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I've been asked to improve the security of my company's iot device, and encrypt a storage partition. It's a general purpose arm based device, and currently can boot from a variety of sources (USB, network, sd card, etc).

The company wants to add a TPM chip to perform the partition encryption.

Am I right in thinking that a system lacking secure boot, that can boot whatever OS the user wants via network boot for example, could never be secure? I imagine the network booted OS could ask the TPM chip to decrypt the encrypted partition, showing that there's little actual security on this system.

Finally, if there's a uboot variant that uses a TPM chip to implement secure boot such as sboot, is that actually secure? I can't help but think that a system that allows any bootloader to run, would allow any security mechanism to be reverse engineered given enough time.

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  • AFAIK secure boot is still secure as long as the first bootloader is secure - even if you can load alternative bootloaders, the TPM won't release its keys
    – user253751
    Apr 8 at 11:41
  • No the TPM 2.0 chip (using a 2.0 enabled driver) wouldn't release the keys, but I imagine I could still decrypt the encrypted partition? If the key is randomised on each device, the key isn't hugely important.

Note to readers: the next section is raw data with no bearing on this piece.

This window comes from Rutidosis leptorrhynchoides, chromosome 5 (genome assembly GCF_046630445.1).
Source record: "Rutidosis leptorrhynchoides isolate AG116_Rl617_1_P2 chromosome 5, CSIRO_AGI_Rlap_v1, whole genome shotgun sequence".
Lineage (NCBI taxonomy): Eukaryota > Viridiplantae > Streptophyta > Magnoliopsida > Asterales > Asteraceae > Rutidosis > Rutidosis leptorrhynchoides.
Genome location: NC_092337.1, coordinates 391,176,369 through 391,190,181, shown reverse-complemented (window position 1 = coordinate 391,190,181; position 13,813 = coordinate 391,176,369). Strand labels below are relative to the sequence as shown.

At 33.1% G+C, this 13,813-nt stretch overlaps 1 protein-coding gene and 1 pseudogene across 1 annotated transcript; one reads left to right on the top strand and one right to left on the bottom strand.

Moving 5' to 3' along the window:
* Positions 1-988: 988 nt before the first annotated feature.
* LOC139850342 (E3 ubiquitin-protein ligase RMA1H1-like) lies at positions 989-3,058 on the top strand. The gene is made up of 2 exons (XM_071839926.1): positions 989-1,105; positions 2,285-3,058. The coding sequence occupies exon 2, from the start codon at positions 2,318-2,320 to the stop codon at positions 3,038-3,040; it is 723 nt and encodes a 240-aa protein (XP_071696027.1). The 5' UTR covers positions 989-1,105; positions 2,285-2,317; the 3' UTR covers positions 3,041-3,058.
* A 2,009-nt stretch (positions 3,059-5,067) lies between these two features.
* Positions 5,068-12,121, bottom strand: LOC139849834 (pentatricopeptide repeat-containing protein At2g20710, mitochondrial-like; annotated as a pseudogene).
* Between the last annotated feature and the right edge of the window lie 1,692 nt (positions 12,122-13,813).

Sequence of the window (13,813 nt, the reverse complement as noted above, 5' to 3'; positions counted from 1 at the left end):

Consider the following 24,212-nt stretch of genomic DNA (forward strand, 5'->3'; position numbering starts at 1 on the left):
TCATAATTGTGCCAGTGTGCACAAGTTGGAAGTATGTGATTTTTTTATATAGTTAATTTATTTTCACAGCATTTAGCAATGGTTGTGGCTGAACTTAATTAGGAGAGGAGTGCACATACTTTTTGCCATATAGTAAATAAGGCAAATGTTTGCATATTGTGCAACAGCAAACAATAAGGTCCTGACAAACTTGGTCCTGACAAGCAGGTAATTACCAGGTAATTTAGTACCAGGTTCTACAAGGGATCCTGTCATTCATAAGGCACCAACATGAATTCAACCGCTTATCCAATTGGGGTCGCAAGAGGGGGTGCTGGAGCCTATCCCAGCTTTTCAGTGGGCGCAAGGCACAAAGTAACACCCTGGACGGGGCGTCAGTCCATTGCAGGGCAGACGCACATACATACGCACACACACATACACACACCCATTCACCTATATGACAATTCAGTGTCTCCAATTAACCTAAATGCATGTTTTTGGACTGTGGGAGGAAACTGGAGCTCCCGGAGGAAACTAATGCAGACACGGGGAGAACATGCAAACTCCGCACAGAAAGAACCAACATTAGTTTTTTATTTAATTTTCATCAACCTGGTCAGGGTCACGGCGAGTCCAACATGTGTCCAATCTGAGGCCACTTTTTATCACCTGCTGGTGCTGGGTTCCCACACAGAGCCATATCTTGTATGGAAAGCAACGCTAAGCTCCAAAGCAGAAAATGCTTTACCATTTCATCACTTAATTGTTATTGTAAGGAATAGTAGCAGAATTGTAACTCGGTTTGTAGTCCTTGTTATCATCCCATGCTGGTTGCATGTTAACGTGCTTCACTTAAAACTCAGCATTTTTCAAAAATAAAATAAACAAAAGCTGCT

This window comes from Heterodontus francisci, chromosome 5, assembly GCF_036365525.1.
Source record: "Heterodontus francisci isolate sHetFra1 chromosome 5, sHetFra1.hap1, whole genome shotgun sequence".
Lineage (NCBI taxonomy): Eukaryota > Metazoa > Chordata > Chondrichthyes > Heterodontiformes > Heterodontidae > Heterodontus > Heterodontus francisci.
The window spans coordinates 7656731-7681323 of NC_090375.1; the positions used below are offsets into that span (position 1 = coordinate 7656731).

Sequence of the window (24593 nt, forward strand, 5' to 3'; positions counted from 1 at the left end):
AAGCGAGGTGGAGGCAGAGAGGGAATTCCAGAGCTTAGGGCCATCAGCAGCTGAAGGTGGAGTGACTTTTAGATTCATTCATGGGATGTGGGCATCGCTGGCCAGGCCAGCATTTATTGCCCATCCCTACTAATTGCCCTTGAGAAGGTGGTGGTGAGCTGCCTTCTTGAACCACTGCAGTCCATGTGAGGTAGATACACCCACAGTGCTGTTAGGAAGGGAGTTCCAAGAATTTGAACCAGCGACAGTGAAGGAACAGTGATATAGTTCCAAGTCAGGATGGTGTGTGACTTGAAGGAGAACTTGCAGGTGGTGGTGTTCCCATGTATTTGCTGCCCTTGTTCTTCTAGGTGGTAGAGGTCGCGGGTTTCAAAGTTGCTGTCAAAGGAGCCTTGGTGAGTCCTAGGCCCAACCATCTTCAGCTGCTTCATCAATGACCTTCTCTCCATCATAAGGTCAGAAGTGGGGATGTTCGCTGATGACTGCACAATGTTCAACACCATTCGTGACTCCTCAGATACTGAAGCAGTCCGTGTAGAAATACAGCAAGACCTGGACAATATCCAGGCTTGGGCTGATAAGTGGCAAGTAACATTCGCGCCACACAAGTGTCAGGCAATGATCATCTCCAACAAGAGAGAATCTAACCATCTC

– Alex
    Apr 8 at 12:39
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    How would you decrypt the partition without the encryption key???
    – user253751
    Apr 8 at 12:45
  • @Alex What you're saying doesn't make a whole lot of sense. You need the key in order to decrypt the data.
    – MechMK1
    Apr 8 at 15:55
  • The key, which is stored in the TPM and isn't supposedly retrievable, is used by the TPM to decrypt the partition. I assume that if there's no method of securing the system communicating with the TPM, then a TPM can be instructed to do whatever is asked of it, including decrypting a partition. Looking into this further, the TPM chip should be setup to measure the boot process, to verify the system that it's communicating with hasn't been modified.
    – Alex
    Apr 8 at 22:02

1 Answer 1

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Without authenticated boot, a TPM which blindly decrypts a partition can be commanded to do so and the partitions contents dumped by the custom bootloader to disk.

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